The ACLU did not challenge the validity of two other constitutional amendment proposals that were on the 2002 ballot. The two, dealing with tax-free special-purpose bonds for private-school projects and candidate residency, were approved by the voters.
Honolulu criminal defense lawyer Brook Hart, an outspoken critic of "direct filing," said he was pleased that the court "vindicated our concerns about this issue."
He said he had "several conversations" with state elections officer Dwayne Yoshina and others in Yoshina's office in October 2002 about what he felt were inaccuracies in the voter-information pamphlet about the information-charging proposal.
Hart got a letter dated Oct. 14 from Aaron Schulaner, a deputy attorney general assigned to the state Office of Elections, telling him: "The ballots and the informational materials have already been printed. Absentee voting has also already commenced. We have reviewed your concerns but believe the materials can be defended as written."
Hart said he then encouraged the ACLU "to take up the matter."
A series of court challenges were mounted in the weeks leading up to the election but were rejected. In a last-ditch effort, a request was filed with the high court on Nov. 1 for an order to keep votes on the direct filing amendment from being counted, but that request was denied on Nov. 4, the eve of the election.
On Nov. 22, 2002, the ACLU filed a lawsuit in the Supreme Court on behalf of 46 people, all of whom were Hawai'i residents and registered voters, alleging the prescribed procedures to amend the state Constitution had not been followed.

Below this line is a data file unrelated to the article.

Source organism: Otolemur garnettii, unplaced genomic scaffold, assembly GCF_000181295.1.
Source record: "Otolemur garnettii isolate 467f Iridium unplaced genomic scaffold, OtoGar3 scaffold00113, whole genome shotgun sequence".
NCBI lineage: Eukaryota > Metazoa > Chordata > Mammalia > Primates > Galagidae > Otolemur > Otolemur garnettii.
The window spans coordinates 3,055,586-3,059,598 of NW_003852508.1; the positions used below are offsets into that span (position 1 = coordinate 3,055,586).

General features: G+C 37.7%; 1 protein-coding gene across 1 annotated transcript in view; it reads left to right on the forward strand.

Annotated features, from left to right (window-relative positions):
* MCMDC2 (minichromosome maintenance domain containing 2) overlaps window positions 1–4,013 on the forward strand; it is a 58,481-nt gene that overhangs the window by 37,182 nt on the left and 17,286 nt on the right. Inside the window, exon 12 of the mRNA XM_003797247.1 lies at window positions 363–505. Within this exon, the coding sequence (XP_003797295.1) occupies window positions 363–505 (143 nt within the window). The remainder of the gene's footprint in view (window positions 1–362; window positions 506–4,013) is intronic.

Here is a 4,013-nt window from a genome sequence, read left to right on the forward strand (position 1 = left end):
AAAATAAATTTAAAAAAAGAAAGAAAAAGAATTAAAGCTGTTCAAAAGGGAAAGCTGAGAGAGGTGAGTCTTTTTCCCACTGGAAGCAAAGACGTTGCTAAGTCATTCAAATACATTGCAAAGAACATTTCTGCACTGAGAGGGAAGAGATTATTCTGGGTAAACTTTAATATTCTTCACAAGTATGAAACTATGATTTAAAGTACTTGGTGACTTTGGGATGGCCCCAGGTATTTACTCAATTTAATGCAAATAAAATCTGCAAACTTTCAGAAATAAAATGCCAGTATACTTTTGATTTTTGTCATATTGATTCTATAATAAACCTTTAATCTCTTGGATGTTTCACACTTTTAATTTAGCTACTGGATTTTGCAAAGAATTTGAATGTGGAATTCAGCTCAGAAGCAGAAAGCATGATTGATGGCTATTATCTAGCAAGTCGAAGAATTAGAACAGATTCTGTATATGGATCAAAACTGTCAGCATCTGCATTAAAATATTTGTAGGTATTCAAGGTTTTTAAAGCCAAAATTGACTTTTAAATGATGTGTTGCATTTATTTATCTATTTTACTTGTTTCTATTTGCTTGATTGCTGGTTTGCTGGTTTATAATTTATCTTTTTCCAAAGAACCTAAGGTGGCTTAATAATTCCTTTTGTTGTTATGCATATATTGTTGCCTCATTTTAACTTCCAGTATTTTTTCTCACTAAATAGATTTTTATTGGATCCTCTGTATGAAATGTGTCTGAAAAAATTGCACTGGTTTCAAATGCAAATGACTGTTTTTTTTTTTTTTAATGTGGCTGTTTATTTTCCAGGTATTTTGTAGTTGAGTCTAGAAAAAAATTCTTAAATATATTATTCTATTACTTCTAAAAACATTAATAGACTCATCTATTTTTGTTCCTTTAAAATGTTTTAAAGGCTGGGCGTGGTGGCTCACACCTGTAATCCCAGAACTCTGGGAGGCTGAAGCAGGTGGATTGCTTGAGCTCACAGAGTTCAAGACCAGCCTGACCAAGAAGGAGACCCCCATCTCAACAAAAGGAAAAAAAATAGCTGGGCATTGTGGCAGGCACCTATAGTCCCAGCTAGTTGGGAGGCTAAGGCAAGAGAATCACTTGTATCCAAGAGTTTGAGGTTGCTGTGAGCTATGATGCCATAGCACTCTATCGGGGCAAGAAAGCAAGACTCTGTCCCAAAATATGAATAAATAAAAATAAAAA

In its 30-page opinion written by Chief Justice Ronald Moon, the Supreme Court agreed.
In addition to not providing the text to state libraries and not including the text in the voter-education pamphlet, the state did not print the proposed amendment in any newspaper until less than a week before the general election, the opinion said.
"Under these facts, extensive media coverage can neither substitute for the notice mandated by the fundamental law of this state nor excuse the defendants' complete failure to abide by that mandate," the ruling said.
Bennett said state election laws require that if the high court invalidates the results of an election, the governor shall call a new election to be held within 120 days after the court's judgment is filed.
But Bennett said his office will ask for a stay in the filing of the judgment so a new vote can be held in conjunction with the general election. He said this would avoid a costly special election and will "allow as many voters to vote on the amendment as possible."
House Majority Leader Scott Saiki, D-22nd (McCully, Pawa'a), said if Bennett is incorrect, the lawmaker believes there is ample time for lawmakers to approve the same amendment to send to voters this fall.
Reach David Waite at firstname.lastname@example.org or at 525-8030. Reach Dan Nakaso at email@example.com or at 525-8085. Advertiser staff writer Gordon Y. K. Pang contributed to this report.